Female chimpanzees exhibit exceptionally slow rates of reproduction and raise their offspring without direct paternal care. Therefore, their reproductive success depends critically on long-term access to high-quality food resources over a long lifespan. Chimpanzee communities contain multiple adult males, multiple adult females and their offspring. Because males are philopatric and jointly defend the community range while most females transfer to new communities before breeding, adult females are typically surrounded by unrelated competitors. Communities are fission–fusion societies in which individuals spend time alone or in fluid subgroups, whose size depends mostly on the abundance and distribution of food. To varying extents in different populations, females avoid direct competition by foraging alone or in small groups in distinct, but overlapping core areas within the community range to which they show high fidelity. Although rates of aggression are low, females compete for space and access to food. High rank correlates with high reproductive success, and high-ranking females win direct contests for food and gain preferential access to resource-rich sites. Females are aggressive to immigrant females and even kill the newborn infants of community members. The intensity of such aggression correlates with population density. These patterns are compared to those in other species, including humans.
Because female mammals invest much more heavily than males in individual offspring through gestation and lactation, their reproductive success is usually limited by their ability to turn food resources into offspring, while male reproductive success depends more on their access to mates . The difference between the sexes in the resources that limit reproduction is particularly stark in chimpanzees, where the pace of female reproduction is among the slowest of any mammal . Females in the wild do not start reproducing until they are 13–15 years old; they then produce one infant every 5–7 years and die at a maximum age of 50–60 years [2,3]. To date, the maximum observed number of surviving offspring produced by any female is seven (by Fifi at Gombe National Park, Tanzania ) and at most sites, average female reproduction is such that populations are at or below replacement levels . To maximize reproductive success females must therefore invest in their own mortality reduction as well as parental care. In chimpanzees, as in many other mammals, reproduction is accelerated by increased access to food. Age at first reproduction and interbirth intervals in captive female chimpanzees are each reduced by 2–3 years, and there is increasing evidence from the field that differences in food availability influence reproductive rates . There is no direct paternal care in chimpanzees; therefore, we expect female behaviour to be shaped critically by their success in accessing high-quality food resources, their maximization of foraging efficiency and their avoidance of mortality risk. By contrast, male reproductive success depends most heavily on their access to fertile females. Breeding is not seasonal in chimpanzees, thus low rates of female reproduction produce highly skewed operational sex ratios of adult males to fertile females which result in intense male–male competition.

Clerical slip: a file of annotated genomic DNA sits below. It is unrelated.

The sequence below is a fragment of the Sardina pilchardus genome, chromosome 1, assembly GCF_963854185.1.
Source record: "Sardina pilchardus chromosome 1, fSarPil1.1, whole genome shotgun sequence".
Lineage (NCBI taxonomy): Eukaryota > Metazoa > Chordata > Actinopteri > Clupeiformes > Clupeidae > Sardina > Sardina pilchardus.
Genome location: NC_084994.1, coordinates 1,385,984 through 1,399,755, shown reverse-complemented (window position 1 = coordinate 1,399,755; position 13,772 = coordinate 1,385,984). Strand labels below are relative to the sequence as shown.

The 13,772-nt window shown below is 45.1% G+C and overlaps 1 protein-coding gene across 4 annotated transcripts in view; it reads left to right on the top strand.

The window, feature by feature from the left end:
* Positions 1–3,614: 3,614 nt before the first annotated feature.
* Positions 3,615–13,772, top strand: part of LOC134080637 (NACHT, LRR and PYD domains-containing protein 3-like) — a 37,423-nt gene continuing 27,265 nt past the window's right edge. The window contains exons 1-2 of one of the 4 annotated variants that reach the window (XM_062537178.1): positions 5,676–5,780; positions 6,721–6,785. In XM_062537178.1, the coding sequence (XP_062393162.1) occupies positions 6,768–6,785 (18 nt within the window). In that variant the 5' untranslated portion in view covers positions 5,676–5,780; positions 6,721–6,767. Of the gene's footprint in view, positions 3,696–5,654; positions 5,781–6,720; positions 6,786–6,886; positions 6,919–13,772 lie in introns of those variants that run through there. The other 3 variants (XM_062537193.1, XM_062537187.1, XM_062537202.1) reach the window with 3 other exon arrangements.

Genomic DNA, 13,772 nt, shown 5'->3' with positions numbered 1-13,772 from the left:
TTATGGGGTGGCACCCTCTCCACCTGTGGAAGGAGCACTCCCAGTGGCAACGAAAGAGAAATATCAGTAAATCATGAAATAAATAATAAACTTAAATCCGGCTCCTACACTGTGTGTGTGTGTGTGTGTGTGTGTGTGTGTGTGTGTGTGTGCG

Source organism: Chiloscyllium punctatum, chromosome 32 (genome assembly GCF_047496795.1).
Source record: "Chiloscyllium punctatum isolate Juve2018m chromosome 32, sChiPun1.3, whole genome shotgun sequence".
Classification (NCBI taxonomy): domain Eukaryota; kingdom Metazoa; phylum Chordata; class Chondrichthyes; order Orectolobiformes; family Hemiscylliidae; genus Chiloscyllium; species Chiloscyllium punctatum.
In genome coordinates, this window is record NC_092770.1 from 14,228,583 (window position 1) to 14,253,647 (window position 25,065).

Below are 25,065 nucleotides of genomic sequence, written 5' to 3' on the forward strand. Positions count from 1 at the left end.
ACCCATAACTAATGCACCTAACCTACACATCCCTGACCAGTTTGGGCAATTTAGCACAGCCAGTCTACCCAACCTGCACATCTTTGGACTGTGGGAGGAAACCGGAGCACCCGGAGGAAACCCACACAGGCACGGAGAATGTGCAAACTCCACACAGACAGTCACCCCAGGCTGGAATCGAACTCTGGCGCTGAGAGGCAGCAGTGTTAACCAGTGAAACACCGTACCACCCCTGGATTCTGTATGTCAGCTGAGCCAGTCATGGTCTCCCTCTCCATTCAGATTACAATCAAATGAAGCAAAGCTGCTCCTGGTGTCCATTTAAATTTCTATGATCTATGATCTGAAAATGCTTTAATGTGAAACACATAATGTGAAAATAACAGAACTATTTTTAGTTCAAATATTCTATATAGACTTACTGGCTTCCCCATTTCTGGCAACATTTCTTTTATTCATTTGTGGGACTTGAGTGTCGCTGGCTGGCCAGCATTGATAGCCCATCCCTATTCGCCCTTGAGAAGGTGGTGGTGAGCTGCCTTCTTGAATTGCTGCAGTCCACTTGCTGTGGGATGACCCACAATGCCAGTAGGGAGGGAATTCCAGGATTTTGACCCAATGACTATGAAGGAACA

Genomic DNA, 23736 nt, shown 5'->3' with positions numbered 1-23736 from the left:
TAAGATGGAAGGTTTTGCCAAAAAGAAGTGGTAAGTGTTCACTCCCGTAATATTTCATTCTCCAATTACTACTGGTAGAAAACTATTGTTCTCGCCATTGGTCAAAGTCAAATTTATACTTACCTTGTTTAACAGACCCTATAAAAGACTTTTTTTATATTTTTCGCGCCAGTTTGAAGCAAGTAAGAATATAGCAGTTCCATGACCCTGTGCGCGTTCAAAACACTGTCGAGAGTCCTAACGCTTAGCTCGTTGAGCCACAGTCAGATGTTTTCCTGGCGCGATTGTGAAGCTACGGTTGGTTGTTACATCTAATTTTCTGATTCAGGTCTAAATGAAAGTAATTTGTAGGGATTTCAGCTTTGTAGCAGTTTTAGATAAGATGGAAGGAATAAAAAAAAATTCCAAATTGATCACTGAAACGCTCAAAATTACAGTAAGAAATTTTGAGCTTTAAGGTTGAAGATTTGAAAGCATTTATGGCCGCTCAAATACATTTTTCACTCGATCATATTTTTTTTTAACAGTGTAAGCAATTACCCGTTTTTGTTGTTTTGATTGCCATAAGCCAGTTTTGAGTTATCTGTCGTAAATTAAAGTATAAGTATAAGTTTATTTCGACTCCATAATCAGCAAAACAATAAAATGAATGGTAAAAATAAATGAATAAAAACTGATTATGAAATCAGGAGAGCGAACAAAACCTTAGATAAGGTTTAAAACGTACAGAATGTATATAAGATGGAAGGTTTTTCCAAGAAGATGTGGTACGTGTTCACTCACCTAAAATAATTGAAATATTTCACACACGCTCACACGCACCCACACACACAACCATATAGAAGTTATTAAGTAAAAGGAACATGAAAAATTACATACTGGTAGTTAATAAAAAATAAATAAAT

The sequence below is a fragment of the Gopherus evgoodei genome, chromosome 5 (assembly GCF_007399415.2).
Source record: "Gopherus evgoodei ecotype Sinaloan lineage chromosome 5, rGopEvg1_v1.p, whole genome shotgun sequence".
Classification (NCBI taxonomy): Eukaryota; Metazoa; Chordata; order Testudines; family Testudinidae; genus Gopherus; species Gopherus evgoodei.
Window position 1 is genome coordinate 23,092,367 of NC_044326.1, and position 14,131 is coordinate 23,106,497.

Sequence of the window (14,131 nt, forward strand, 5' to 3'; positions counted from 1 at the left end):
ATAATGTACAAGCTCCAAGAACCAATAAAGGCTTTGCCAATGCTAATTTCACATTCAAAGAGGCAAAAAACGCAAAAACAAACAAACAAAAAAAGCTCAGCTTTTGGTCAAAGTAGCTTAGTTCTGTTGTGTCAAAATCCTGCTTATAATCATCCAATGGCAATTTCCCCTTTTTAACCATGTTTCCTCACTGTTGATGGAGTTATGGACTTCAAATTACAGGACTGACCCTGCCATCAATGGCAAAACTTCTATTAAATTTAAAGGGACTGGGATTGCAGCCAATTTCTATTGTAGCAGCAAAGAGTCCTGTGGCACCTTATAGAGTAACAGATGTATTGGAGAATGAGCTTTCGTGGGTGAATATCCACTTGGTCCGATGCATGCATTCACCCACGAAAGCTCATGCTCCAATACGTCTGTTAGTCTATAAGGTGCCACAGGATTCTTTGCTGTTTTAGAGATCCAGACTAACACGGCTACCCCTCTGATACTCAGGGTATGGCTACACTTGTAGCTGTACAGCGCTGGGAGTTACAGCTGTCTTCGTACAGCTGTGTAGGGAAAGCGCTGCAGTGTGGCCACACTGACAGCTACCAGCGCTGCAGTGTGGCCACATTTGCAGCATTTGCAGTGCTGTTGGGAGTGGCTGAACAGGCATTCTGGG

As in many species, early studies of competition in chimpanzees emphasized the conspicuous and dramatic competitive behaviour of males [5,6]. On a day-to-day basis, competitive interactions among females are much less obvious. For example, de Waal  reported stable social relationships and very low rates of aggression among captive females in a stable group at Arnhem Zoo. In the wild, Goodall  found that some pairs of females at Gombe spent many hours together with few social interactions of any sort, and Muller  reported only five attacks among adolescent and adult females in 680 h of observation at Kanyawara, Uganda. Nevertheless, studies of females at long-term field sites have gradually revealed that female behaviour is strongly shaped by competition with other females and that females occasionally exhibit intense aggression when the pay-off in terms of reduced competition is large. In this paper, we describe the unusual social organization of chimpanzees in which males remain in their natal groups, while females disperse. We discuss how competition for food shapes female grouping and spacing patterns and describe circumstances in which females engage in physical aggression. Because of recent attention to the fact that females in other species sometimes compete for mates as well as food, we consider the extent to which this is true for female chimpanzees. We conclude by summarizing female competitive strategies in chimpanzees across the lifespan and compare these to those of other species, including humans.
2. Chimpanzee social organization
Beginning with the pioneering work of Jane Goodall and Toshisada Nishida in the 1960s [7,9], chimpanzees are now the subject of more than six long-term studies across Africa (Tanzania: Gombe National Park , Mahale National Park ; Uganda: Kibale National Park: Kanyawara community , Ngogo community , Budongo Forest Reserve ; Cote d'Ivoire: Tai National Park ; Guinea: Bossou ). These studies have gradually elucidated the complex and unusual social organization and structure of chimpanzees [15,16]. Chimpanzees live in permanent social groups called communities, which consist of up to 200 individuals (median 46.3)  including multiple breeding females and their offspring, and multiple adult males. When compared with most other mammalian groups, chimpanzee communities are unusual in three respects: they are fission–fusion social units, males are philopatric while females transfer to new communities around sexual maturity, and male community members are more social and range more widely than females.